Easier to employ limited resources efficiently
-
Micromarketing
Extreme form of segmentation that tailors a product or service to suit an individual customer's wants or needs
-
Small producers and service providers have this ability
-
Mass customization - the practice of interacting on a one-to-one basis with many people to create custom made products or services
Internet aids in this process and simplifies customer identification
-
Step 5: Identify and Develop Positioning Strategy
Positioning - the mental picture that people have about a company and its products or services relative to competitors
Thoughts, feelings, impressions relative to competing products
-
Formed from multiple sources such as friends/family, newspapers, reports, radio, TV, and internet
-
Consumers will form their own ideas and feelings about a product/brand
-
Can help communicate a firm's value proposition
-
Not easy to shape consumers' perceptions the way marketers might want to
-
Effective positioning requires marketers to evoke certain feelings keeping up with the dynamic marketplace
-
Process of defining the marketing mix variables so that target customers have a clear, distinctive, desirable understanding of what the
product does or represents in comparison with competing products
-
Letting consumers know what the companies unique value is
Clarity is essential
-
Positioning statement - expresses how a company wants to be perceive by consumers
Target market1.
Offering name or brand2.
Product/service category or concept3.
Unique point of difference/benefits4.
Positioning Methods
Value
The relationship of price to quality is of the most important considerations of customers when they make a purchase
-
Doesn’t necessarily mean low priced
-
A lot like to advertise that they're offering the same value for a lower price than competitors
-
Product Attributes
Things that are most important to the target market
-
Focus on product leadership and things like innovation, quality, performance, design, and reliability
-
Benefits and Symbolism
Benefits along with psychological meaning of the brand to consumers
-
For established companies a well-known symbol can be effective especially toward loyal customers
Really distinguishing from competitors
-
Competition
head-to-head strategy
Can lead to price wars - good for consumers but bad for businesses
Should be careful not to position too close or they could face legal consequences or confuse consumers
-
Differentiation strategy
Going after a less competitive, smaller market niche
-
Market Leadership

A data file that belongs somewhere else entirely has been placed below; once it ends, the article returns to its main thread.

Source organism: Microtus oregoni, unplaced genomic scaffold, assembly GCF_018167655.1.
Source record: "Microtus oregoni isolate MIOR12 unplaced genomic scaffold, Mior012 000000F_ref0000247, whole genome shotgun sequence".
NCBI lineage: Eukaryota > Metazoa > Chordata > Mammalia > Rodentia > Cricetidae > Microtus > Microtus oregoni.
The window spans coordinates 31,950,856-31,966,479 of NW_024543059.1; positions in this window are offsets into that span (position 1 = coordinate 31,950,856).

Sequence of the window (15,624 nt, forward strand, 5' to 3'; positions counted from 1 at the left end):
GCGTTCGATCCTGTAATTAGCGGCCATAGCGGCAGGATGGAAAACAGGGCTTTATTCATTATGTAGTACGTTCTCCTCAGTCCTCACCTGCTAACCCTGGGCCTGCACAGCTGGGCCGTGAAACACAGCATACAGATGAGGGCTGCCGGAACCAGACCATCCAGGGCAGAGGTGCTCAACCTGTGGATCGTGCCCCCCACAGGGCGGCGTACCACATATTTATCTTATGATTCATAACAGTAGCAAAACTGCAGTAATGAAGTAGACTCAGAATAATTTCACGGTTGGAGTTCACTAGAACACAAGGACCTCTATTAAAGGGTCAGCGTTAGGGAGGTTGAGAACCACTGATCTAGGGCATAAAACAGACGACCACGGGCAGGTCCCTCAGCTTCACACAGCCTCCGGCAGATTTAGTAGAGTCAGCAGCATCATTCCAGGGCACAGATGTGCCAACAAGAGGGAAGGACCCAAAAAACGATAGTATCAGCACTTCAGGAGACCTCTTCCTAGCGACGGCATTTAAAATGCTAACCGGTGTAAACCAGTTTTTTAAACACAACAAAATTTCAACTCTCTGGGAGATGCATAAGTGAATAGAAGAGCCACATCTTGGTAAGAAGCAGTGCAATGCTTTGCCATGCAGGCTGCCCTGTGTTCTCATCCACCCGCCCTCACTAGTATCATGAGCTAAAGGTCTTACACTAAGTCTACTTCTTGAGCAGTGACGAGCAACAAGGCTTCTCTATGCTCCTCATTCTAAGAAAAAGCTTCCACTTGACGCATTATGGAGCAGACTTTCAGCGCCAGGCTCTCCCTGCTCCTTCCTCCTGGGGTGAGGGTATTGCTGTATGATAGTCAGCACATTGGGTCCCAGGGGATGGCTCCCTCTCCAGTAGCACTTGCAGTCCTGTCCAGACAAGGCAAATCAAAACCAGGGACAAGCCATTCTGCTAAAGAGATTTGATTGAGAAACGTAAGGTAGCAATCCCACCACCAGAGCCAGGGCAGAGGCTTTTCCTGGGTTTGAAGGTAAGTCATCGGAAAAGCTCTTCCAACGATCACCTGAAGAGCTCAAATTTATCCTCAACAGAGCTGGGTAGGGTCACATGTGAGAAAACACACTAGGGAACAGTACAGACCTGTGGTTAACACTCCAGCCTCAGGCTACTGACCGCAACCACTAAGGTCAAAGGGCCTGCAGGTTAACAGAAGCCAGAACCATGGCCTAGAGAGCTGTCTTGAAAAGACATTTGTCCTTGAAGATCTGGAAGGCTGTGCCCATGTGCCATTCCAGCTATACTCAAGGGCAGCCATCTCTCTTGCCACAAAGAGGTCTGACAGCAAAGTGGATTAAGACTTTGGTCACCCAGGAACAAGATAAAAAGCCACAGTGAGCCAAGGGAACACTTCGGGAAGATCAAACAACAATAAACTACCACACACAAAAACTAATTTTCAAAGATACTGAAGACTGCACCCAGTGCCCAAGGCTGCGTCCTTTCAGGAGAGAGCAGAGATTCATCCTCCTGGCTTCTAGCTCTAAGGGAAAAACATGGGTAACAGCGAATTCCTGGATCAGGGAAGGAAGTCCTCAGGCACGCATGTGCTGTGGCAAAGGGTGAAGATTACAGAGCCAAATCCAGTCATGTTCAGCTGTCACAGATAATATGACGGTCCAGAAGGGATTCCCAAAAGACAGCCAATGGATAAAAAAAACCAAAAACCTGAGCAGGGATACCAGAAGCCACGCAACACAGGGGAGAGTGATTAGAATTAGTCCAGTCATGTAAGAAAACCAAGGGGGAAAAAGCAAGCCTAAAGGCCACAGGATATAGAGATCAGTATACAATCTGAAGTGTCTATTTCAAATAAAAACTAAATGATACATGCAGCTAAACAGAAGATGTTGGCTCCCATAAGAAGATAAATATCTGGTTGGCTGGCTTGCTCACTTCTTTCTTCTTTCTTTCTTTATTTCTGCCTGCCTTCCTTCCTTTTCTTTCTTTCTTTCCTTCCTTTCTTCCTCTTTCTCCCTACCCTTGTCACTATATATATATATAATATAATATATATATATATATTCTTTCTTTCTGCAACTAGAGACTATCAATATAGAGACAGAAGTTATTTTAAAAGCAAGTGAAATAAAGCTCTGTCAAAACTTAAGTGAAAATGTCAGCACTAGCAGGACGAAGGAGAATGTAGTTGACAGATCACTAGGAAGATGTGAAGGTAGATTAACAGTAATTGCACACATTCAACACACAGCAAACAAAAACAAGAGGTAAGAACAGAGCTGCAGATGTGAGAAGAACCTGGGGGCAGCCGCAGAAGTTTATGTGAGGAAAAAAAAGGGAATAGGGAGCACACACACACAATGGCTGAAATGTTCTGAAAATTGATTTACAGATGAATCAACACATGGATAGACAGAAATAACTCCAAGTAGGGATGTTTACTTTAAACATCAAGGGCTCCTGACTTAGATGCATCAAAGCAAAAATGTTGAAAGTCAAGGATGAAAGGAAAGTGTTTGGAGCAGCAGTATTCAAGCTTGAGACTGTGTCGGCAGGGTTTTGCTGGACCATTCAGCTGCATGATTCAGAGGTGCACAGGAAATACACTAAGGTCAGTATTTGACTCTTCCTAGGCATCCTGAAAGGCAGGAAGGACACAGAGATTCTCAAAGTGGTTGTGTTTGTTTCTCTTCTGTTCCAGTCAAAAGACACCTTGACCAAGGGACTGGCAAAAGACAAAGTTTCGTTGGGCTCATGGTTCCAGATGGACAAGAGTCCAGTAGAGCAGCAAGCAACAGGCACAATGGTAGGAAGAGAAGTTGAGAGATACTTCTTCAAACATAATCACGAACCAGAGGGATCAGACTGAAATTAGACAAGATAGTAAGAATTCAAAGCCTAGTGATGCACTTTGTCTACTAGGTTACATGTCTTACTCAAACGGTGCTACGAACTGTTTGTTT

Emphasize their size and leadership in a market
-
Consumers perceive them as setting a standard
-
Positioning Using Perceptual Mapping
Perceptual map - displays, in one or two dimensions, the position of products or brands in a consumer's mind
Ideal point - the position at which the particular market segment's ideal product would lie on a perceptual map
Determine consumers' perception and evaluation of the firm's product or service in relation to competitors.
Asking consumers a series of questions about their product
How they use it, likes/dislikes, their alternative sources to satisfy the need
1.
Identify the market's ideal points and size.
Size of current and potential markets
2.
Identify competitors' positions.
How its consumers view its brand relative to competitors
3.
Determine consumer preferences.
What the customer really wants
The ideal product or service that appeals to each market
4.
Select the position.
Maybe develop a new product, adjust its positioning or marketing approach, or ignore what one target market wants and hope that
the original product is enough
5.
Monitor the positioning strategy.
Always view the first three steps as ongoing
6.
Repositioning
Trying to change their positioning
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Good marketers constantly re-evaluate their brand's position
If not it takes years to rebuild and huge budgets
-
Brand repositioning - a strategy in which marketers change a brand's focus to target new markets or realign the brand's core emphasis with
changing market preferences
Always some costs and risks
-
Can change the quality image
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Chapter 6
Monday, January 29, 2018 12:16 PM